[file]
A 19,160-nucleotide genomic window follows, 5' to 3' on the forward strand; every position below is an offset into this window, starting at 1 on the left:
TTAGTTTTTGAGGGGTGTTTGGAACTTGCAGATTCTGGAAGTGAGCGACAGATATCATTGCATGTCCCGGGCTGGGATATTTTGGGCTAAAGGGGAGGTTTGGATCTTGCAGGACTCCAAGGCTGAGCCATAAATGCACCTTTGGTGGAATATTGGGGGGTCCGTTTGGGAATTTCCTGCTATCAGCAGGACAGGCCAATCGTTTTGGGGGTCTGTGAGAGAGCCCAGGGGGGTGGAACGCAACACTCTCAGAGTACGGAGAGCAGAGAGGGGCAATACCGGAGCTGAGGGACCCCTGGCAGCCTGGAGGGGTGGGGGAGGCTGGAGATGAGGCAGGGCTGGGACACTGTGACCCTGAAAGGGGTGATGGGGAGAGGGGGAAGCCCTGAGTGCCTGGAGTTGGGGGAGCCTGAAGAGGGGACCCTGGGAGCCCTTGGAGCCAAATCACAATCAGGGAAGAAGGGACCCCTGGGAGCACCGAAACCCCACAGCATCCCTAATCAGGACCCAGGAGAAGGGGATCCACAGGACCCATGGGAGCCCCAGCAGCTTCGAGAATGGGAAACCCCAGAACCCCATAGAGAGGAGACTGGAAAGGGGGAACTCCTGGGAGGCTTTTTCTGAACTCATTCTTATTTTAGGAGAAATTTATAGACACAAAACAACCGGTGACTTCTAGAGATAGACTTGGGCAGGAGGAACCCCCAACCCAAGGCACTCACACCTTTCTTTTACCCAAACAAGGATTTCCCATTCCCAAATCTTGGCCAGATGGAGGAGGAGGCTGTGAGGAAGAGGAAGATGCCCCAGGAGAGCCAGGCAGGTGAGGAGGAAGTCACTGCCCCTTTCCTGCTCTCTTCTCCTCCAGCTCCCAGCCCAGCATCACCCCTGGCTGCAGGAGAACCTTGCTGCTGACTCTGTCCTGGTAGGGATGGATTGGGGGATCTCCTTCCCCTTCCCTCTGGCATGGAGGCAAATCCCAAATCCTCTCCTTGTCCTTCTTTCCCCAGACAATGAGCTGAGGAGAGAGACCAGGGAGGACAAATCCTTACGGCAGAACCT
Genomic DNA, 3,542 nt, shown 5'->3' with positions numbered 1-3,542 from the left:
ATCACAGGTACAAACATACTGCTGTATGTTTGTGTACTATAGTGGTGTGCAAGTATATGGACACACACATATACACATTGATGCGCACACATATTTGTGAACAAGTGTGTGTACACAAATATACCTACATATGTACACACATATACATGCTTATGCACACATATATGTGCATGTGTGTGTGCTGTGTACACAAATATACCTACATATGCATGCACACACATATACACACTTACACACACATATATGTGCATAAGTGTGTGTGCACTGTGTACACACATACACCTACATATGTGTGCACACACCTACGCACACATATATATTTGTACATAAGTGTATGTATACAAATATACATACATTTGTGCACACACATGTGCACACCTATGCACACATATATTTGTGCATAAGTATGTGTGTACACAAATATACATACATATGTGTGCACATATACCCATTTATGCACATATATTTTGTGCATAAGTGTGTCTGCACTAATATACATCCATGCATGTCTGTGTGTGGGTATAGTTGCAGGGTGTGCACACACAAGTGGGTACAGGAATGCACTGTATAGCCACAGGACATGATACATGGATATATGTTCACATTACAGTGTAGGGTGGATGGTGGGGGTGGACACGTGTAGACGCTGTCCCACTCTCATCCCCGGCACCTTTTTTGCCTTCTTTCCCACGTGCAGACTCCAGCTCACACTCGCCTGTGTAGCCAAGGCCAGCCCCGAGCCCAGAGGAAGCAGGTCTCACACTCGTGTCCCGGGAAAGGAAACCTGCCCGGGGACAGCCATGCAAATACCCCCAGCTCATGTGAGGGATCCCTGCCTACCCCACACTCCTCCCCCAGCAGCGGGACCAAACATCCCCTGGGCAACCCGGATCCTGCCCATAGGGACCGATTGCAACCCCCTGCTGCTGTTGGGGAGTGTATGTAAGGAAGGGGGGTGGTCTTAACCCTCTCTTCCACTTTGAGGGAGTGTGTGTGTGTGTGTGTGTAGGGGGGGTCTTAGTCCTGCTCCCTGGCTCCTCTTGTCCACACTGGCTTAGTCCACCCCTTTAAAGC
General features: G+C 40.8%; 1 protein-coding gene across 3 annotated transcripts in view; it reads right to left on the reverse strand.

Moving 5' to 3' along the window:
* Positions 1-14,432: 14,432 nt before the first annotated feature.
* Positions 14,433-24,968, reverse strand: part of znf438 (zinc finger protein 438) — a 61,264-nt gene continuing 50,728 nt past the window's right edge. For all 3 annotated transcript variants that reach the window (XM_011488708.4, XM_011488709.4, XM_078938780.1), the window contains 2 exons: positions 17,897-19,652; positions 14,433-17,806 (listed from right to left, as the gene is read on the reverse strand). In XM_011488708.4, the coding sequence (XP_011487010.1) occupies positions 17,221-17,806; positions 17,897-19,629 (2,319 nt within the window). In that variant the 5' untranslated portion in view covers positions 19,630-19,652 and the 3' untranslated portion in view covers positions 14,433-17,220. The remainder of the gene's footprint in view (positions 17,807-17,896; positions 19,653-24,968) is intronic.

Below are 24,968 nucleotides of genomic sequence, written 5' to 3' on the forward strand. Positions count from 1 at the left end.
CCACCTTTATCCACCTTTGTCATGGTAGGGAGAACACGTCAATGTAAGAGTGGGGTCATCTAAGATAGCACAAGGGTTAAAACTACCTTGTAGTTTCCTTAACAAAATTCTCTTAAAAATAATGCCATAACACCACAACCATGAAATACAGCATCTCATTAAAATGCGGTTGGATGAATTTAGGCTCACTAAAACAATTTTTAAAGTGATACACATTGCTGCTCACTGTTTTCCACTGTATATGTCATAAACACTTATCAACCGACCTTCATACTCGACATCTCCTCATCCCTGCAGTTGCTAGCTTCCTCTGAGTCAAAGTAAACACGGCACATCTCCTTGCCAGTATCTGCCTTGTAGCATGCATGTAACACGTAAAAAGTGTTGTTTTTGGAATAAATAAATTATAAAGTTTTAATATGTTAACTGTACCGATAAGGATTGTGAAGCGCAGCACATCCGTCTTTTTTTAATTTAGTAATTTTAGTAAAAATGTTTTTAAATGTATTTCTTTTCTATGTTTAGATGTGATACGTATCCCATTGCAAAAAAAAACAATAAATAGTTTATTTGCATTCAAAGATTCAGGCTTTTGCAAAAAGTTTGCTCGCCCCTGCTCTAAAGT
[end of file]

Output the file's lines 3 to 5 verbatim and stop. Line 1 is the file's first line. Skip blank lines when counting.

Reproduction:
Genomic DNA, 3,542 nt, shown 5'->3' with positions numbered 1-3,542 from the left:
ATCACAGGTACAAACATACTGCTGTATGTTTGTGTACTATAGTGGTGTGCAAGTATATGGACACACACATATACACATTGATGCGCACACATATTTGTGAACAAGTGTGTGTACACAAATATACCTACATATGTACACACATATACATGCTTATGCACACATATATGTGCATGTGTGTGTGCTGTGTACACAAATATACCTACATATGCATGCACACACATATACACACTTACACACACATATATGTGCATAAGTGTGTGTGCACTGTGTACACACATACACCTACATATGTGTGCACACACCTACGCACACATATATATTTGTACATAAGTGTATGTATACAAATATACATACATTTGTGCACACACATGTGCACACCTATGCACACATATATTTGTGCATAAGTATGTGTGTACACAAATATACATACATATGTGTGCACATATACCCATTTATGCACATATATTTTGTGCATAAGTGTGTCTGCACTAATATACATCCATGCATGTCTGTGTGTGGGTATAGTTGCAGGGTGTGCACACACAAGTGGGTACAGGAATGCACTGTATAGCCACAGGACATGATACATGGATATATGTTCACATTACAGTGTAGGGTGGATGGTGGGGGTGGACACGTGTAGACGCTGTCCCACTCTCATCCCCGGCACCTTTTTTGCCTTCTTTCCCACGTGCAGACTCCAGCTCACACTCGCCTGTGTAGCCAAGGCCAGCCCCGAGCCCAGAGGAAGCAGGTCTCACACTCGTGTCCCGGGAAAGGAAACCTGCCCGGGGACAGCCATGCAAATACCCCCAGCTCATGTGAGGGATCCCTGCCTACCCCACACTCCTCCCCCAGCAGCGGGACCAAACATCCCCTGGGCAACCCGGATCCTGCCCATAGGGACCGATTGCAACCCCCTGCTGCTGTTGGGGAGTGTATGTAAGGAAGGGGGGTGGTCTTAACCCTCTCTTCCACTTTGAGGGAGTGTGTGTGTGTGTGTGTGTAGGGGGGGTCTTAGTCCTGCTCCCTGGCTCCTCTTGTCCACACTGGCTTAGTCCACCCCTTTAAAGC
General features: G+C 40.8%; 1 protein-coding gene across 3 annotated transcripts in view; it reads right to left on the reverse strand.